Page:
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12

NOVEMBER 2015

|

THE FOREIGN SERVICE JOURNAL

erning Board consider taking some oral

history from those of us who served dur-

ing that period?

Robert H. Stern

FSO, retired

Former AFSA State representative

(1978-1980)

Chantilly, Virginia

Lessons of Vietnam

As a former FSO now retired from the

Defense Intelligence Agency—with

seven years of military, airline and

church service in Vietnam and two

degrees in East Asian studies before join-

ing the Foreign Service—I read “Lessons of Vietnam” in the July-August Journal

with obvious interest.

In the “Lessons Learned” memo

from the State Depart-

ment, David Lambertson

says that U.S. involve-

ment started during the

Eisenhower years, in the

mid-1950s. Actually it

started in 1945, when FDR’s

three-power high commis-

sion plan, including eventual

independence for Indochina,

was discarded, and Presi-

dent Truman began aiding the French,

because anti-communism trumped anti-

colonialism in U.S. policy.

But Mr. Lambertson was quite cor-

rect when he said 1968 was “probably a

better time” for a settlement in Vietnam

than 1972. Unfortunately, President

Nixon scuttled that possibility as part

of his election campaign (see the 2014

book Chasing Shadows: The Nixon Tapes, the Chennault Affair, and the Origins of Watergate by Ken Hughes).

Mr. Lambertson hit it out of the park

when he said: “We were never able to

escape being the inheritors of the French

colonization.” From 1945 forward,

ent with Civil Service principles. Inter

alia, it would have taken away rank-in-

person, changed the retirement system

and, in general, eliminated virtually

all those provisions which made and

continue to make the Foreign Service a

distinct entity.

When the Governing Board first

weighed in, State management told us

that legislation was not a bargaining

item; an administration had the right to

seek legislation, and AFSA had no right

to contest it. Essentially, shut up, kid,

and go home.

Unwilling to take no for an answer,

senior board members met with senior

management officials and pointed out

that while we had no legal standing,

our input would provide Congress with

a unified State Department position as

opposed to our testifying against the

proposed act.

They agreed, and for the next two

years, we met informally and unoffi-

cially on evenings and weekends with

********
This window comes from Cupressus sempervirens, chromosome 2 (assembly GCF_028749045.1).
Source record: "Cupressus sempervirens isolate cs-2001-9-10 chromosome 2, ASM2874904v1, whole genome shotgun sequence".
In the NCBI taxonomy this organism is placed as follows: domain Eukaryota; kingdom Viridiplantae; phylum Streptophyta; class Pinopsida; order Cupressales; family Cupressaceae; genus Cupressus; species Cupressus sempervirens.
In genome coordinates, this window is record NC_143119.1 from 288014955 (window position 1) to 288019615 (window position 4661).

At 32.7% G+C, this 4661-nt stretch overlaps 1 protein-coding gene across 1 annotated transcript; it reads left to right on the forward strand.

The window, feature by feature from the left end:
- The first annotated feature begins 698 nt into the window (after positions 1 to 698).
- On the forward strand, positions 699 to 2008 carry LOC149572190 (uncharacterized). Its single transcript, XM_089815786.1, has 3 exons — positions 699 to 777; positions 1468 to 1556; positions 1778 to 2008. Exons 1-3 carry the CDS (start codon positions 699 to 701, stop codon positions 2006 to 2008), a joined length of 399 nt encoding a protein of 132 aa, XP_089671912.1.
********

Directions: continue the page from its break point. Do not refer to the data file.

management, going over the proposed

language line by line.

At the same time, we cultivated staff-

ers on the key committees and testified

before the Senate, outlining why we

should be considered closer to the mili-

tary than to the Civil Service and how

changing our status would be detrimen-

tal to the department’s mission.

We gave up our evenings, weekends

and annual leave for two years to work

this issue, and while we certainly did not

win every battle, we did win the war: The

Foreign Service remains a distinct and

excepted Service with an entrance exam

and annual promotion boards.

I should note, as well, that all of this

took place while AFSA was going through

the turmoil of recalling its elected presi-

dent (Hemenway).

May I suggest that the current Gov-

besides anti-communism, keeping

France in the Western alliance was a

prime concern.

Mr. Kissinger said in his memo that

the United States entered the war during

the 1960s, and he spoke of “our decision

to save South Vietnam in 1965,” omitting

mention of the 1954 Geneva agreements

but citing U.S. reports that “for a long

time were excessively optimistic.”

I would refer readers to The Pentagon Papers , where the only “secrets” revealed

were that U.S. policymakers made small

incremental escalations of the war, des-

perately hoping each one would negate

the need for another and wishing the

nightmare would disappear.

Mr. Kissinger also noted that enter-

ing the war in the 1960s “may

have done serious damage

to the American economy.”

Indeed, the United States had

just finished rebuilding Japan

and Europe, and we should

have been rebuilding our own

industrial economy.

Had the money spent on

Vietnam been spent at home,

we would be living in a much

different country today. The overall les-

son of the VietnamWar is that Vietnam’s

independence was inevitable for a num-

ber of reasons—whatever anyone may

think of how it happened—and thus the

war was lost before an American soldier

ever set foot there.

Fred Donner

Former FSO

Falls Church, Virginia

n

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